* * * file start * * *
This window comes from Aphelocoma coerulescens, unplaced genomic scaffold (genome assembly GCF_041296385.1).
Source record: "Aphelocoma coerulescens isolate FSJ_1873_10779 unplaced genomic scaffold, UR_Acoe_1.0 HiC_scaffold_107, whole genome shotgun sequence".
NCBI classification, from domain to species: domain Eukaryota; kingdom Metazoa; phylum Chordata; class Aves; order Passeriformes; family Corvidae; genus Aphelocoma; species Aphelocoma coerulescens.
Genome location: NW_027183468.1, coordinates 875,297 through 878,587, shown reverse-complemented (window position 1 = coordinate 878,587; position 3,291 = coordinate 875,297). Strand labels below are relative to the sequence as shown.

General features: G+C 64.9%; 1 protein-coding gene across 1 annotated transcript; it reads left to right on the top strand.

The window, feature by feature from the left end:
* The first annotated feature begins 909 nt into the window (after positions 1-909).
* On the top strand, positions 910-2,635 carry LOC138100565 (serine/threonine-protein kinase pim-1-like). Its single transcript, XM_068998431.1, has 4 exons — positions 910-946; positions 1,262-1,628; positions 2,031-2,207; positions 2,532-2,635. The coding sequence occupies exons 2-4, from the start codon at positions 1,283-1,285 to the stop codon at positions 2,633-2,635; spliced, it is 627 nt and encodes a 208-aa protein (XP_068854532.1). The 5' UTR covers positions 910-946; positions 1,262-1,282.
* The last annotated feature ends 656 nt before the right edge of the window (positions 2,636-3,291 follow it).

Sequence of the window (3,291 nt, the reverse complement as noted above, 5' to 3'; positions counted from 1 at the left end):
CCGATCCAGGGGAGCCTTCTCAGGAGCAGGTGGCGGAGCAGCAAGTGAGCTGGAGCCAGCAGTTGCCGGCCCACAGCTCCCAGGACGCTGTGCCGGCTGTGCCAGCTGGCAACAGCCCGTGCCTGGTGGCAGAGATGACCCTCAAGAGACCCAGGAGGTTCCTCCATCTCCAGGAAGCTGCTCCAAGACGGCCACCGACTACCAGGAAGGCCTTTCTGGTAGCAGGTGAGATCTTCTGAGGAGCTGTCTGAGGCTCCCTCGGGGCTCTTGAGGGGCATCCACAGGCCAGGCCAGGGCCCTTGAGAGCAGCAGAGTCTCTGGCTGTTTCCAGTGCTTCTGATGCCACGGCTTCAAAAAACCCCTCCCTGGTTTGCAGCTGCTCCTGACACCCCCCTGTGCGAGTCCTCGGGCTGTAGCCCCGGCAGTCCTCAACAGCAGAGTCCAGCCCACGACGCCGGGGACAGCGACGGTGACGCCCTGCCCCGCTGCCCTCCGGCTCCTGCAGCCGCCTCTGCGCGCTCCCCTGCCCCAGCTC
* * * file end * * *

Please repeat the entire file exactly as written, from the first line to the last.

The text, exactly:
This window comes from Aphelocoma coerulescens, unplaced genomic scaffold (genome assembly GCF_041296385.1).
Source record: "Aphelocoma coerulescens isolate FSJ_1873_10779 unplaced genomic scaffold, UR_Acoe_1.0 HiC_scaffold_107, whole genome shotgun sequence".
NCBI classification, from domain to species: domain Eukaryota; kingdom Metazoa; phylum Chordata; class Aves; order Passeriformes; family Corvidae; genus Aphelocoma; species Aphelocoma coerulescens.
Genome location: NW_027183468.1, coordinates 875,297 through 878,587, shown reverse-complemented (window position 1 = coordinate 878,587; position 3,291 = coordinate 875,297). Strand labels below are relative to the sequence as shown.

General features: G+C 64.9%; 1 protein-coding gene across 1 annotated transcript; it reads left to right on the top strand.

The window, feature by feature from the left end:
* The first annotated feature begins 909 nt into the window (after positions 1-909).
* On the top strand, positions 910-2,635 carry LOC138100565 (serine/threonine-protein kinase pim-1-like). Its single transcript, XM_068998431.1, has 4 exons — positions 910-946; positions 1,262-1,628; positions 2,031-2,207; positions 2,532-2,635. The coding sequence occupies exons 2-4, from the start codon at positions 1,283-1,285 to the stop codon at positions 2,633-2,635; spliced, it is 627 nt and encodes a 208-aa protein (XP_068854532.1). The 5' UTR covers positions 910-946; positions 1,262-1,282.
* The last annotated feature ends 656 nt before the right edge of the window (positions 2,636-3,291 follow it).

Sequence of the window (3,291 nt, the reverse complement as noted above, 5' to 3'; positions counted from 1 at the left end):
CCGATCCAGGGGAGCCTTCTCAGGAGCAGGTGGCGGAGCAGCAAGTGAGCTGGAGCCAGCAGTTGCCGGCCCACAGCTCCCAGGACGCTGTGCCGGCTGTGCCAGCTGGCAACAGCCCGTGCCTGGTGGCAGAGATGACCCTCAAGAGACCCAGGAGGTTCCTCCATCTCCAGGAAGCTGCTCCAAGACGGCCACCGACTACCAGGAAGGCCTTTCTGGTAGCAGGTGAGATCTTCTGAGGAGCTGTCTGAGGCTCCCTCGGGGCTCTTGAGGGGCATCCACAGGCCAGGCCAGGGCCCTTGAGAGCAGCAGAGTCTCTGGCTGTTTCCAGTGCTTCTGATGCCACGGCTTCAAAAAACCCCTCCCTGGTTTGCAGCTGCTCCTGACACCCCCCTGTGCGAGTCCTCGGGCTGTAGCCCCGGCAGTCCTCAACAGCAGAGTCCAGCCCACGACGCCGGGGACAGCGACGGTGACGCCCTGCCCCGCTGCCCTCCGGCTCCTGCAGCCGCCTCTGCGCGCTCCCCTGCCCCAGCTC